The airport will now use IBM’s Smart Airport Enabler to help manage the complexity of the airport and its operations. The Smart Airport Enabler, an aviation standards-based architecture and corresponding set of standard airport operating procedures, forms the foundation for future initiatives and airport expansions plans and will enable faster decision making, especially during the airport’s peak period.

The 'Smart Airport Enabler' is a component of the IBM Airport Operations Management Systems, a flexible IT platform to deliver operational efficiency, cross-stakeholder collaboration, and real-time information needed for timely decisions.

The capability is built using key IBM airport industry assets and products – the Intelligent Operations Center, the Smarter Airport Enabler integration platform, public safety, Smart Building solutions for terminal management, and mobile solutions for ground control.

The solution was developed by IBM’s Software Labs and implemented for Bengaluru International Airport by IBM’s Global Business Services division.

Recently, IBM launched its Airport Solutions Lab in New Delhi. India is one of the leading nations at the forefront of developing smarter airports that are designed to handle the exponential growth of air travel. The lab is staffed by a network of global experts that have deep expertise in aviation.

Overall, India is well positioned to move from the ninth largest civil aviation market to the top five in the world within the next ten to fifteen years. It's also projected that passenger loads could increase from about 143 million in 2010-11 to 452 million by 2020-21.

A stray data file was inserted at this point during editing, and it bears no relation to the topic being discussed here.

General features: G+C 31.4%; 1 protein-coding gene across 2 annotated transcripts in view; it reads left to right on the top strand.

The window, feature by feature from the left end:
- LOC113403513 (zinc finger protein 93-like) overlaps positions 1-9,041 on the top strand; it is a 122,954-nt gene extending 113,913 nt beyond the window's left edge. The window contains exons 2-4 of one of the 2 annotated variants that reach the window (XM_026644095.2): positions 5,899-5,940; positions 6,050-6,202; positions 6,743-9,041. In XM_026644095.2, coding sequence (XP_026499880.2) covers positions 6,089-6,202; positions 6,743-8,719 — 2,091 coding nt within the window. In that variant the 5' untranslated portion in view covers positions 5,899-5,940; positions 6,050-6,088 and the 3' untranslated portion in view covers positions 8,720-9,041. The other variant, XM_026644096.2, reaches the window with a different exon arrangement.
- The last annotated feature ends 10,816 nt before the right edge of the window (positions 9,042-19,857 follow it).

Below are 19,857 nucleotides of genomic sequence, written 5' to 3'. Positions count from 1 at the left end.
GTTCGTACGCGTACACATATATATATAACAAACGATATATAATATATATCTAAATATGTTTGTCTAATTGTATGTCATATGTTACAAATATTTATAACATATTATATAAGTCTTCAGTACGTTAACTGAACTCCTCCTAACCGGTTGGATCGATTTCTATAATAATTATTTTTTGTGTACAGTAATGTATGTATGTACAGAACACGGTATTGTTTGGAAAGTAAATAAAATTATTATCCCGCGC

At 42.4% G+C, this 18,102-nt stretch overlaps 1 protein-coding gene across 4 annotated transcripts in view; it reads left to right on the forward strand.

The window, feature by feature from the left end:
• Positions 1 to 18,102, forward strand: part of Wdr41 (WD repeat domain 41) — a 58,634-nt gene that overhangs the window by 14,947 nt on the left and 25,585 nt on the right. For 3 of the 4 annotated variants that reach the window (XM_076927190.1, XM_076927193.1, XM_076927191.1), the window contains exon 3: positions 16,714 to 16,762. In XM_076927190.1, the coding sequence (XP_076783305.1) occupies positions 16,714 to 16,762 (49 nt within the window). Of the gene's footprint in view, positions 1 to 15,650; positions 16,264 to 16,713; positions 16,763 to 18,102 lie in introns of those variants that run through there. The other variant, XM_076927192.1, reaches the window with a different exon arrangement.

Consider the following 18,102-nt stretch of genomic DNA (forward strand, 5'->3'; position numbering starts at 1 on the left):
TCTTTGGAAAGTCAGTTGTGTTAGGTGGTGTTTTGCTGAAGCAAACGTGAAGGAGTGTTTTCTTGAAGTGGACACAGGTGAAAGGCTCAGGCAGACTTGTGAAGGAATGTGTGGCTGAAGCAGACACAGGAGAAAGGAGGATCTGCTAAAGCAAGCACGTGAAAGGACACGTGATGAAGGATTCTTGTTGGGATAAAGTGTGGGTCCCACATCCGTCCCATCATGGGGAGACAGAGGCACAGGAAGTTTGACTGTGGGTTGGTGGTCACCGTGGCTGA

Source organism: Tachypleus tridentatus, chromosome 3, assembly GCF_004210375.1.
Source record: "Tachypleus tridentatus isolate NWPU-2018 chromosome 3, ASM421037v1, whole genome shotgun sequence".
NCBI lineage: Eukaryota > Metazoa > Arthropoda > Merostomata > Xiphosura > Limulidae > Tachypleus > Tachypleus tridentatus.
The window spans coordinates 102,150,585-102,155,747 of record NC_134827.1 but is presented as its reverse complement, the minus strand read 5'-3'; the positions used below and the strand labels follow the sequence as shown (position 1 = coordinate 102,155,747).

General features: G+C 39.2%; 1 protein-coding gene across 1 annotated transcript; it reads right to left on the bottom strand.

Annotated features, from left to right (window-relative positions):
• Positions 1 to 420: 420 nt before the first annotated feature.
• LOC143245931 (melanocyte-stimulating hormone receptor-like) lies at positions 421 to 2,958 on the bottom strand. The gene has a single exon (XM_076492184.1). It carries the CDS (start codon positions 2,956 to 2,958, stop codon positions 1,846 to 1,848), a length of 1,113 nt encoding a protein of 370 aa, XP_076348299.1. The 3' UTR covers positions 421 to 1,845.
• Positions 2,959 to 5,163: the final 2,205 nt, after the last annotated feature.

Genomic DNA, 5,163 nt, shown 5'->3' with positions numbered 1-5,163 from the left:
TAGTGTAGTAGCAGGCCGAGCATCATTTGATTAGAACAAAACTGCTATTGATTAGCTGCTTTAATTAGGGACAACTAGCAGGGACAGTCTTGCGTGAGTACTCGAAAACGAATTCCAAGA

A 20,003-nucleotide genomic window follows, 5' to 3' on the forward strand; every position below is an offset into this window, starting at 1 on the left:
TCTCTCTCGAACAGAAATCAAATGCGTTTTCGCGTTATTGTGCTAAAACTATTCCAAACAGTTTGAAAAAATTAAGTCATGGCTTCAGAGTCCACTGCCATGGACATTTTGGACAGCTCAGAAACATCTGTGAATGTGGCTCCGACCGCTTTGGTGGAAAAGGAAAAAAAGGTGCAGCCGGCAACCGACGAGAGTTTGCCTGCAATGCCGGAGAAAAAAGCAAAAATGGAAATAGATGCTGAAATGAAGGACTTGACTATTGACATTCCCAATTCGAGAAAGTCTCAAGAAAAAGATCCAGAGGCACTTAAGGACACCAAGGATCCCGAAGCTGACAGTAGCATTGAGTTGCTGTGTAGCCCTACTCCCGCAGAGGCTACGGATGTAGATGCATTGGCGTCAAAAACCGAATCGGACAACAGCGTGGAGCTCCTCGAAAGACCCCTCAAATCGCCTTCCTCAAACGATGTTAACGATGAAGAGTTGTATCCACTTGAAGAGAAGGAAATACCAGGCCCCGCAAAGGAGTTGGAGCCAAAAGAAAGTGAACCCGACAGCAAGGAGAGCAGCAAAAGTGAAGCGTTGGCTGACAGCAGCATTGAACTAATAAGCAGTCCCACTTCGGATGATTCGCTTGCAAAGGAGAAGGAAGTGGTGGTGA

The quality of aviation infrastructure directly contributes to a nation’s economic vitality and competitiveness. Its physical and digital infrastructure needs to be able to expand and quickly adapt while at the same time maintain its level of customer service and operations management.

In other IT news

As most people know, since the beginning of the mass production of personal computers, Microsoft Windows has always enjoyed a seemingly insurmountable dominance over the operating system offered by Apple, but new market share figures reveal Apple's rapid rise is making some gaping holes in Microsoft's Windows OS. According to Horace Dediu, founder of market research firm Asymco, the ratio of shipments of Windows PCs to Macs peaked in 2004 at a huge 56-to-1 ratio. Since then, that number has crashed to a low 19-to-1. And, it keeps on dropping.